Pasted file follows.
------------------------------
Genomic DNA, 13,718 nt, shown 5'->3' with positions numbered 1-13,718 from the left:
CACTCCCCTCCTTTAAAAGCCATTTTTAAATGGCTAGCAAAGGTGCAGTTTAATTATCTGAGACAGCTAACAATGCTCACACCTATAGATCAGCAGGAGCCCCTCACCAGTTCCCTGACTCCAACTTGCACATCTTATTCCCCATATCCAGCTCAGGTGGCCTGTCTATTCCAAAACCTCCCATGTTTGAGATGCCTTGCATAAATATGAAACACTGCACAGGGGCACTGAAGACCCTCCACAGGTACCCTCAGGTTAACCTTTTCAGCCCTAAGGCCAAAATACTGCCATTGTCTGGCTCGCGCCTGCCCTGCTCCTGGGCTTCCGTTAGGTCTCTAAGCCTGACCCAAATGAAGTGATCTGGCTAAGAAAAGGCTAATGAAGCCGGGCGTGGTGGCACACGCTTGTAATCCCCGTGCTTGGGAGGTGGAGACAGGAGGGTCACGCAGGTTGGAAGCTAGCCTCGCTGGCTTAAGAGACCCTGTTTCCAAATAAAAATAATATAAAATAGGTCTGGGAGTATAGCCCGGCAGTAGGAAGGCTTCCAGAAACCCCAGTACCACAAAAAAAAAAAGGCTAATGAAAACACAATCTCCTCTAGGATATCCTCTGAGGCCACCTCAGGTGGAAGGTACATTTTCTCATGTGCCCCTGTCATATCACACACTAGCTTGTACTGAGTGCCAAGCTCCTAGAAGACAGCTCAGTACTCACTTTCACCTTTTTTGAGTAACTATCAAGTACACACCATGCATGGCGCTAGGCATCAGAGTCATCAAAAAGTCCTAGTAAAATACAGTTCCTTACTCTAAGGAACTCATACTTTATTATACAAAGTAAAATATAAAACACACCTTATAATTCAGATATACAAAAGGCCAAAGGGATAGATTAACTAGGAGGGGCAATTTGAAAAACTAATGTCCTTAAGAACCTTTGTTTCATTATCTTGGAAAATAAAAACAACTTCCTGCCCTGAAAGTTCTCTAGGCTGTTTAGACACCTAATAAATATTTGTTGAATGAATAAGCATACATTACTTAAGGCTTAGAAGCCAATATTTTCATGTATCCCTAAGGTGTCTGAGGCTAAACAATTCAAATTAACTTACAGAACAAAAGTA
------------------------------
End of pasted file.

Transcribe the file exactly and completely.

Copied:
Genomic DNA, 13,718 nt, shown 5'->3' with positions numbered 1-13,718 from the left:
CACTCCCCTCCTTTAAAAGCCATTTTTAAATGGCTAGCAAAGGTGCAGTTTAATTATCTGAGACAGCTAACAATGCTCACACCTATAGATCAGCAGGAGCCCCTCACCAGTTCCCTGACTCCAACTTGCACATCTTATTCCCCATATCCAGCTCAGGTGGCCTGTCTATTCCAAAACCTCCCATGTTTGAGATGCCTTGCATAAATATGAAACACTGCACAGGGGCACTGAAGACCCTCCACAGGTACCCTCAGGTTAACCTTTTCAGCCCTAAGGCCAAAATACTGCCATTGTCTGGCTCGCGCCTGCCCTGCTCCTGGGCTTCCGTTAGGTCTCTAAGCCTGACCCAAATGAAGTGATCTGGCTAAGAAAAGGCTAATGAAGCCGGGCGTGGTGGCACACGCTTGTAATCCCCGTGCTTGGGAGGTGGAGACAGGAGGGTCACGCAGGTTGGAAGCTAGCCTCGCTGGCTTAAGAGACCCTGTTTCCAAATAAAAATAATATAAAATAGGTCTGGGAGTATAGCCCGGCAGTAGGAAGGCTTCCAGAAACCCCAGTACCACAAAAAAAAAAAGGCTAATGAAAACACAATCTCCTCTAGGATATCCTCTGAGGCCACCTCAGGTGGAAGGTACATTTTCTCATGTGCCCCTGTCATATCACACACTAGCTTGTACTGAGTGCCAAGCTCCTAGAAGACAGCTCAGTACTCACTTTCACCTTTTTTGAGTAACTATCAAGTACACACCATGCATGGCGCTAGGCATCAGAGTCATCAAAAAGTCCTAGTAAAATACAGTTCCTTACTCTAAGGAACTCATACTTTATTATACAAAGTAAAATATAAAACACACCTTATAATTCAGATATACAAAAGGCCAAAGGGATAGATTAACTAGGAGGGGCAATTTGAAAAACTAATGTCCTTAAGAACCTTTGTTTCATTATCTTGGAAAATAAAAACAACTTCCTGCCCTGAAAGTTCTCTAGGCTGTTTAGACACCTAATAAATATTTGTTGAATGAATAAGCATACATTACTTAAGGCTTAGAAGCCAATATTTTCATGTATCCCTAAGGTGTCTGAGGCTAAACAATTCAAATTAACTTACAGAACAAAAGTA